The bacteria Bacillus subtilis has been found to prevent α-synuclein build up in C. elegans, offering further support to the idea that the gut microbiome can influence brain activity.
Browsing: gut microbiome
A team of researchers discovered that in mice, short-chain fatty acids found in the gut have the potential to protect brain cells from potential damage due to inflammation following a stroke.
Sex-specific effects of microbiome perturbations in an Alzheimer’s mouse model: an interview with Hemraj Dodiya
At SfN Neuroscience 2019, we had the brilliant opportunity of interviewing Hemraj Dodiya about sex-specific effects of microbiome perturbations in an Alzheimer’s mouse model.
A preclinical study in mice has revealed that a specific miRNA could target and modulate the gut microbiome with precision, holding potential as a new treatment option for multiple sclerosis.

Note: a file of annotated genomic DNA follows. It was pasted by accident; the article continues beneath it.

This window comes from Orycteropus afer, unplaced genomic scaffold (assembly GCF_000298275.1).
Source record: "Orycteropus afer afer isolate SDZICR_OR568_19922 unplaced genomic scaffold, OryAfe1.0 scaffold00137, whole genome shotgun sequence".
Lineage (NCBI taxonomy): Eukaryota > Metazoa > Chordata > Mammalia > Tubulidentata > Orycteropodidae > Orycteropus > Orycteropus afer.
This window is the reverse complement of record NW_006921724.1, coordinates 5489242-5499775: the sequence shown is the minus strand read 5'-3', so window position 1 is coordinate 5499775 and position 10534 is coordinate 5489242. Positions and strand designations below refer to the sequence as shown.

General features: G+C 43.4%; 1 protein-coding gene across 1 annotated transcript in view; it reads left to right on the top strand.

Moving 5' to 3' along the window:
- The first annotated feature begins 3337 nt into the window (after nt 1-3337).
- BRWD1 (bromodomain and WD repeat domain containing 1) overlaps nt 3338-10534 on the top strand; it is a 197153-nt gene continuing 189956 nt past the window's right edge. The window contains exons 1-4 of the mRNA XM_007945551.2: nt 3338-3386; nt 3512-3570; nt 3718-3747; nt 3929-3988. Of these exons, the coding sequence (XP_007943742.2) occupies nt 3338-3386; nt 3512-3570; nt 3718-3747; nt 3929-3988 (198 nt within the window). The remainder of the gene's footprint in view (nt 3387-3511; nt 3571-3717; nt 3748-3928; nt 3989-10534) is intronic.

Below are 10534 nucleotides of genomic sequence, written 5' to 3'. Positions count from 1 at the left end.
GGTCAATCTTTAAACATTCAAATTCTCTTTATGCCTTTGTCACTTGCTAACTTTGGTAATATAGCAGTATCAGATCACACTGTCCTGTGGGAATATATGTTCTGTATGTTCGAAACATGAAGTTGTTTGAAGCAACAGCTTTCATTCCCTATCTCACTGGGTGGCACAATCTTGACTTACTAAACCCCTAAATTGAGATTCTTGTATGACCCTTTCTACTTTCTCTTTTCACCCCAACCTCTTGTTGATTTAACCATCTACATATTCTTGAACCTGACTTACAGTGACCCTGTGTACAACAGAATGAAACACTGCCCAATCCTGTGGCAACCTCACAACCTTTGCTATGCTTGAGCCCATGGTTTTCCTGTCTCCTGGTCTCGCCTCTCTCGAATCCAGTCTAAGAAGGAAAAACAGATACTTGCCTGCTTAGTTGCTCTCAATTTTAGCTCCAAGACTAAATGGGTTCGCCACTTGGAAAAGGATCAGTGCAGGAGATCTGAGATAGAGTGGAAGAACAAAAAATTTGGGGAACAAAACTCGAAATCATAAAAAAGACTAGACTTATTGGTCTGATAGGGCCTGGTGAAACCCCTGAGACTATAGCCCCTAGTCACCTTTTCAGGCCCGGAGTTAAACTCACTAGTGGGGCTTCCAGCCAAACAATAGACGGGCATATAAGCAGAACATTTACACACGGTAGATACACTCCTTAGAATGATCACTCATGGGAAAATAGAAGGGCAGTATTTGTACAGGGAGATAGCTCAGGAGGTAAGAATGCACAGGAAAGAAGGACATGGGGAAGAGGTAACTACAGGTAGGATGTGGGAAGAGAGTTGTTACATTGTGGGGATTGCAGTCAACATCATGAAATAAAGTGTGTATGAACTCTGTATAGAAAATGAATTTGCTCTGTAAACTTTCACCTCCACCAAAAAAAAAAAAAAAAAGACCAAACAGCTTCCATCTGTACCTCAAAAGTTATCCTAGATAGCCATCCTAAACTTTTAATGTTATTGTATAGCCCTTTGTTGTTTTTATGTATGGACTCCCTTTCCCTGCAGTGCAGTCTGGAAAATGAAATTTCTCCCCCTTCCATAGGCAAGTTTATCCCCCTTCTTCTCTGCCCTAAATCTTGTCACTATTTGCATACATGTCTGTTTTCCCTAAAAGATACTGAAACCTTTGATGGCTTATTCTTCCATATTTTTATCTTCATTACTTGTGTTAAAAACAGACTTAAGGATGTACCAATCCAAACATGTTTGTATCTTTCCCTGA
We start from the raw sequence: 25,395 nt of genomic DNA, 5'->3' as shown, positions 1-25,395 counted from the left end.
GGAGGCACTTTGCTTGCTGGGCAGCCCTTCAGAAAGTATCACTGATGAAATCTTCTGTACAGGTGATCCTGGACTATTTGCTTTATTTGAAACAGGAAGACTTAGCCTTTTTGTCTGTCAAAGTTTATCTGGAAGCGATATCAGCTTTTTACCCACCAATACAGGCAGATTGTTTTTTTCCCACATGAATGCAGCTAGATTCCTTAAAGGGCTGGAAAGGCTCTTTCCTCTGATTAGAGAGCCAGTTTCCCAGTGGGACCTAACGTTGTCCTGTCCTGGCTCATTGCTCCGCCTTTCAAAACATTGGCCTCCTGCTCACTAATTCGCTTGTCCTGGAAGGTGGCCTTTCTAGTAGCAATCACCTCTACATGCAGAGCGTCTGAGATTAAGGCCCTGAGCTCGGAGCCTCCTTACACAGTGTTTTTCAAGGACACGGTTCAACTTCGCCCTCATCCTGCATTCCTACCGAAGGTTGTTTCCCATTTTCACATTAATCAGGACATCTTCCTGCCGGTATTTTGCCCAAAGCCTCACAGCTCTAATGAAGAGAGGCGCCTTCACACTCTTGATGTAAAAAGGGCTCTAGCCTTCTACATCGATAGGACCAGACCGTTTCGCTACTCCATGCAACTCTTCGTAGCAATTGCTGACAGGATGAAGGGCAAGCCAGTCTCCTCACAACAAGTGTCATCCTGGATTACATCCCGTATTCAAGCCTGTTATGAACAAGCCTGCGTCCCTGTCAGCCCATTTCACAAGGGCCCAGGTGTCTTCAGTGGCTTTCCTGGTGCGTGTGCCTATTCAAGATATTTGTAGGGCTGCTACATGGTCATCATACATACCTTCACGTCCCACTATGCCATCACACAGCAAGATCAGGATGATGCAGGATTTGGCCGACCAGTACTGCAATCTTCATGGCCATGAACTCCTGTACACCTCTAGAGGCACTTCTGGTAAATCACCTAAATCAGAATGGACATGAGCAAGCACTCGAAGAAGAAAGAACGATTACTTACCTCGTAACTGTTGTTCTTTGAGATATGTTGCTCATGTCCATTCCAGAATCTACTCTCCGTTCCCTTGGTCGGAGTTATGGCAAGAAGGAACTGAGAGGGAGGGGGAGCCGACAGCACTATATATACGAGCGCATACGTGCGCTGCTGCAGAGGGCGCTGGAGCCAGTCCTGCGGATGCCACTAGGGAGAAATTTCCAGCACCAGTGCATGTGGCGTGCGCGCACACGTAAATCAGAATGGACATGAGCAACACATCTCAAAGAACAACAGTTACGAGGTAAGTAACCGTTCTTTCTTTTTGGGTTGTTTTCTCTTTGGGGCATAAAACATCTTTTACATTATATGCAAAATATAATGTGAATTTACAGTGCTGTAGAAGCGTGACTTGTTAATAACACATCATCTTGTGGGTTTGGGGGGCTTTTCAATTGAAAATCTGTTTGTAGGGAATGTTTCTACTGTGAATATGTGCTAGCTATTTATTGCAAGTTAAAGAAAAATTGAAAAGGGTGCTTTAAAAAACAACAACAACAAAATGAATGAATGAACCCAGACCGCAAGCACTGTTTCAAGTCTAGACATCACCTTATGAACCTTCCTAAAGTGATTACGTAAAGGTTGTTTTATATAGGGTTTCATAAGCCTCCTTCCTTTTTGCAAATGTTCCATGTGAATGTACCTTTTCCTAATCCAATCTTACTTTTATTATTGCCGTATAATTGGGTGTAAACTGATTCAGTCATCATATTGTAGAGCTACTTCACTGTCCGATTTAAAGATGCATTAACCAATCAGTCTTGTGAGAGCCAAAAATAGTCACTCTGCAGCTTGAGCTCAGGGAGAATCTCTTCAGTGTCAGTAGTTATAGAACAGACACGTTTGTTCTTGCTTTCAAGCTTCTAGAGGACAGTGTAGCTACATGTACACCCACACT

Chinese pharmaceutical firm, Shanghai Green Valley Pharmaceuticals, has gained conditional approval from the country’s regulatory agency for oligomannate as a treatment for mild-to-moderate Alzheimer’s disease.
Four studies presented at SfN Neuroscience have demonstrated how the microbiome interacts with the brain in mice, revealing the possible mechanisms behind gut–brain communication.
A new mouse model of Parkinson’s has demonstrated how the disease could spread from the gut to the brain through the vagus nerve.
Long-term antibiotic treatment may reduce the size of amyloid plaques and could alter the appearance of microglia in the brains of male mice.
In this interview, we spoke with Viviane Labrie about her research into the vermiform appendix as a possible contributor to Parkinson’s disease.
Researchers have revealed that a stroke could alter an individual’s microbiome even up to 1 month after it occurs; this has emphasized the importance of incorporating gut health in patient recovery and treatment.